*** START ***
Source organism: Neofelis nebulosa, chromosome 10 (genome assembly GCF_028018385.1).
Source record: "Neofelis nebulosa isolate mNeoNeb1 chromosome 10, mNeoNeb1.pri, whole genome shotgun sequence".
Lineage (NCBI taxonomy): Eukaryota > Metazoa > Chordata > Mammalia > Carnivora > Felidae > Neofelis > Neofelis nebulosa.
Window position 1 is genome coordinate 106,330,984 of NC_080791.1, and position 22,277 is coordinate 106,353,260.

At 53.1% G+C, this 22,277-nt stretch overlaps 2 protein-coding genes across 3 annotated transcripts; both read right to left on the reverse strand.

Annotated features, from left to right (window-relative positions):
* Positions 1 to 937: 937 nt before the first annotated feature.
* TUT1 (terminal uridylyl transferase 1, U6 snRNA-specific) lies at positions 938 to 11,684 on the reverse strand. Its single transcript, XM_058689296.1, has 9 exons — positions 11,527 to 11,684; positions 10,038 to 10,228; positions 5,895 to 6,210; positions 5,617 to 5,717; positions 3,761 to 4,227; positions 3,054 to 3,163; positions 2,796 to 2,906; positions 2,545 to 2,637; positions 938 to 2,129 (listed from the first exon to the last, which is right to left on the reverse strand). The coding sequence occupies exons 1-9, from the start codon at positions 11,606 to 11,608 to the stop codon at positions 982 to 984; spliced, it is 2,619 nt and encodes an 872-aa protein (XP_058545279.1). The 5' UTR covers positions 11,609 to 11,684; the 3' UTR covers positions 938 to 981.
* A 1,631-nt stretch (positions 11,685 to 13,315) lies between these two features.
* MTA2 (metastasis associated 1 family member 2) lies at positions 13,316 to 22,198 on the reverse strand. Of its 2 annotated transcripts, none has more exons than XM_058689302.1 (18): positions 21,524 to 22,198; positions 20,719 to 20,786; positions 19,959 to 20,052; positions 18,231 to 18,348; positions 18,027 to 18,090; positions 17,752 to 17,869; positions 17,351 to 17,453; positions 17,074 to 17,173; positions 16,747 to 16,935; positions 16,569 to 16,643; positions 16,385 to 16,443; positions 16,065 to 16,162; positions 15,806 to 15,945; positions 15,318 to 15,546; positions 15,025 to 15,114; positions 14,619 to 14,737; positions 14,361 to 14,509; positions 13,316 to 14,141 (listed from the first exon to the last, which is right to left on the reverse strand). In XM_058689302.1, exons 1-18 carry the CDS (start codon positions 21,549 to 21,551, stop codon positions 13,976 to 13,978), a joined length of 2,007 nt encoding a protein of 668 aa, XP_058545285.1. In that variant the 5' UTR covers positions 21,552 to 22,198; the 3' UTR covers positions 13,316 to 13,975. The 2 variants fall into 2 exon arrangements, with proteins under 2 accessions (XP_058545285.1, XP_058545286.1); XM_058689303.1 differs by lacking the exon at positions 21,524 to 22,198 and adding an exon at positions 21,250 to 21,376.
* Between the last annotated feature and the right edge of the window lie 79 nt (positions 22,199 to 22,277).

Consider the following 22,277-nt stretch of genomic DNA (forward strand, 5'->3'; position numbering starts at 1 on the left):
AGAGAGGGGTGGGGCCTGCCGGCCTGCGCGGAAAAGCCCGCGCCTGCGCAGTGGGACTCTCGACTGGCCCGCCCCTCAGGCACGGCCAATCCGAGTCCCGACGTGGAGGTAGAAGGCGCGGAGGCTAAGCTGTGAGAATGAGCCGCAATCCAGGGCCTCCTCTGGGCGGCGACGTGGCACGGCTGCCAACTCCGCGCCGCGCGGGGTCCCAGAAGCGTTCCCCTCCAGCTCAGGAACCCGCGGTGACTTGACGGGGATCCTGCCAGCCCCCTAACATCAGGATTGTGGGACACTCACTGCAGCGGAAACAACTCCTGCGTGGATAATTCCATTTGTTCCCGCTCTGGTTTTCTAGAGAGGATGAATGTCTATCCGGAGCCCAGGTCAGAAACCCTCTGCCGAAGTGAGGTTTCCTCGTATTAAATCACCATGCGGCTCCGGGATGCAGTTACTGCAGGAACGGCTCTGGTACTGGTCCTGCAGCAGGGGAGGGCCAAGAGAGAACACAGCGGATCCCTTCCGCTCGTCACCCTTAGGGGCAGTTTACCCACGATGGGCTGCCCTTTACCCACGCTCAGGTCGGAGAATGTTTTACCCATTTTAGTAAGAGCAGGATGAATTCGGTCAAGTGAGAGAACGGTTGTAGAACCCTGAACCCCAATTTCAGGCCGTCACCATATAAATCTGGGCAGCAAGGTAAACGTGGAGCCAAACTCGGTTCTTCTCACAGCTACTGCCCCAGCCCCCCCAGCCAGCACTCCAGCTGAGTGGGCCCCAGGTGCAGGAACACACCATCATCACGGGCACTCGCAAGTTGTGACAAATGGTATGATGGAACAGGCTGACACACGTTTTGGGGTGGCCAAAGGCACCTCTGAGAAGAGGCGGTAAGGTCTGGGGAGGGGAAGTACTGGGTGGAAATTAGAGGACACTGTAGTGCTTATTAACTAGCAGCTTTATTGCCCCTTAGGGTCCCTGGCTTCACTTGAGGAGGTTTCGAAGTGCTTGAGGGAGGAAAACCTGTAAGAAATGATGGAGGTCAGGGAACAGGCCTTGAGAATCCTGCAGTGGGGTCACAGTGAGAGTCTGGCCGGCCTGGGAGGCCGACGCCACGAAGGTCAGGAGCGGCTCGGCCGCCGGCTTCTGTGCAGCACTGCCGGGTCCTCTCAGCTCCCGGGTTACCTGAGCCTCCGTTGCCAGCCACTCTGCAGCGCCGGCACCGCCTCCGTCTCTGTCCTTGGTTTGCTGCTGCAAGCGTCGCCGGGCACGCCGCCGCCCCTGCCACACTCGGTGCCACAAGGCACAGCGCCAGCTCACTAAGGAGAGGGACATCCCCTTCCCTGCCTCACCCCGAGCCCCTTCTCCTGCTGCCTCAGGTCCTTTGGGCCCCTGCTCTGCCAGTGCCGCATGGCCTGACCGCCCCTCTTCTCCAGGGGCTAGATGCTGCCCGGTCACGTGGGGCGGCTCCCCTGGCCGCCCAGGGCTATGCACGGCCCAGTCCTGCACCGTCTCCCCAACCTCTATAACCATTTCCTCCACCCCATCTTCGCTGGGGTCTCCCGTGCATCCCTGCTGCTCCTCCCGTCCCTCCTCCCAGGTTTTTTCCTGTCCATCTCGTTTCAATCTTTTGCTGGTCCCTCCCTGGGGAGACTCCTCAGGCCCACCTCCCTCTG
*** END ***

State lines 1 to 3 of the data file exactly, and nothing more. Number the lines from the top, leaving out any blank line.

Source organism: Neofelis nebulosa, chromosome 10 (genome assembly GCF_028018385.1).
Source record: "Neofelis nebulosa isolate mNeoNeb1 chromosome 10, mNeoNeb1.pri, whole genome shotgun sequence".
Lineage (NCBI taxonomy): Eukaryota > Metazoa > Chordata > Mammalia > Carnivora > Felidae > Neofelis > Neofelis nebulosa.